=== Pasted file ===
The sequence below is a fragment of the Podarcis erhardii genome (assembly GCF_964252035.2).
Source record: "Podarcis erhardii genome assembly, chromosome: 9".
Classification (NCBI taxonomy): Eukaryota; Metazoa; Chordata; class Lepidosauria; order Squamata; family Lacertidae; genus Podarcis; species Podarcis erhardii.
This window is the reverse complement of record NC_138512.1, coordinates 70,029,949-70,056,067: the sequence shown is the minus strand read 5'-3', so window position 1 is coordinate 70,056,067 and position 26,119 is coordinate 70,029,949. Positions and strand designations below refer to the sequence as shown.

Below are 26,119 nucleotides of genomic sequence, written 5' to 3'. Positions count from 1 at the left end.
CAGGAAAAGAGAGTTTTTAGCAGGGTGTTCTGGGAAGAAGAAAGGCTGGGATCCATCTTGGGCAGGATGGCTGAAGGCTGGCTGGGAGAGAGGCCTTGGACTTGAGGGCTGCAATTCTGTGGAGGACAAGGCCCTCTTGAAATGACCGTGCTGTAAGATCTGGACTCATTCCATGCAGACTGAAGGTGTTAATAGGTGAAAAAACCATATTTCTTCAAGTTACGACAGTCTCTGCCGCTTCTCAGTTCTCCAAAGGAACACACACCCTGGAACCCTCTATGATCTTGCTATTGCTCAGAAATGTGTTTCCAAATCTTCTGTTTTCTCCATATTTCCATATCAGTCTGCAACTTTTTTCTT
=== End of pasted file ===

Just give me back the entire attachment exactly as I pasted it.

The sequence below is a fragment of the Podarcis erhardii genome (assembly GCF_964252035.2).
Source record: "Podarcis erhardii genome assembly, chromosome: 9".
Classification (NCBI taxonomy): Eukaryota; Metazoa; Chordata; class Lepidosauria; order Squamata; family Lacertidae; genus Podarcis; species Podarcis erhardii.
This window is the reverse complement of record NC_138512.1, coordinates 70,029,949-70,056,067: the sequence shown is the minus strand read 5'-3', so window position 1 is coordinate 70,056,067 and position 26,119 is coordinate 70,029,949. Positions and strand designations below refer to the sequence as shown.

Below are 26,119 nucleotides of genomic sequence, written 5' to 3'. Positions count from 1 at the left end.
CAGGAAAAGAGAGTTTTTAGCAGGGTGTTCTGGGAAGAAGAAAGGCTGGGATCCATCTTGGGCAGGATGGCTGAAGGCTGGCTGGGAGAGAGGCCTTGGACTTGAGGGCTGCAATTCTGTGGAGGACAAGGCCCTCTTGAAATGACCGTGCTGTAAGATCTGGACTCATTCCATGCAGACTGAAGGTGTTAATAGGTGAAAAAACCATATTTCTTCAAGTTACGACAGTCTCTGCCGCTTCTCAGTTCTCCAAAGGAACACACACCCTGGAACCCTCTATGATCTTGCTATTGCTCAGAAATGTGTTTCCAAATCTTCTGTTTTCTCCATATTTCCATATCAGTCTGCAACTTTTTTCTT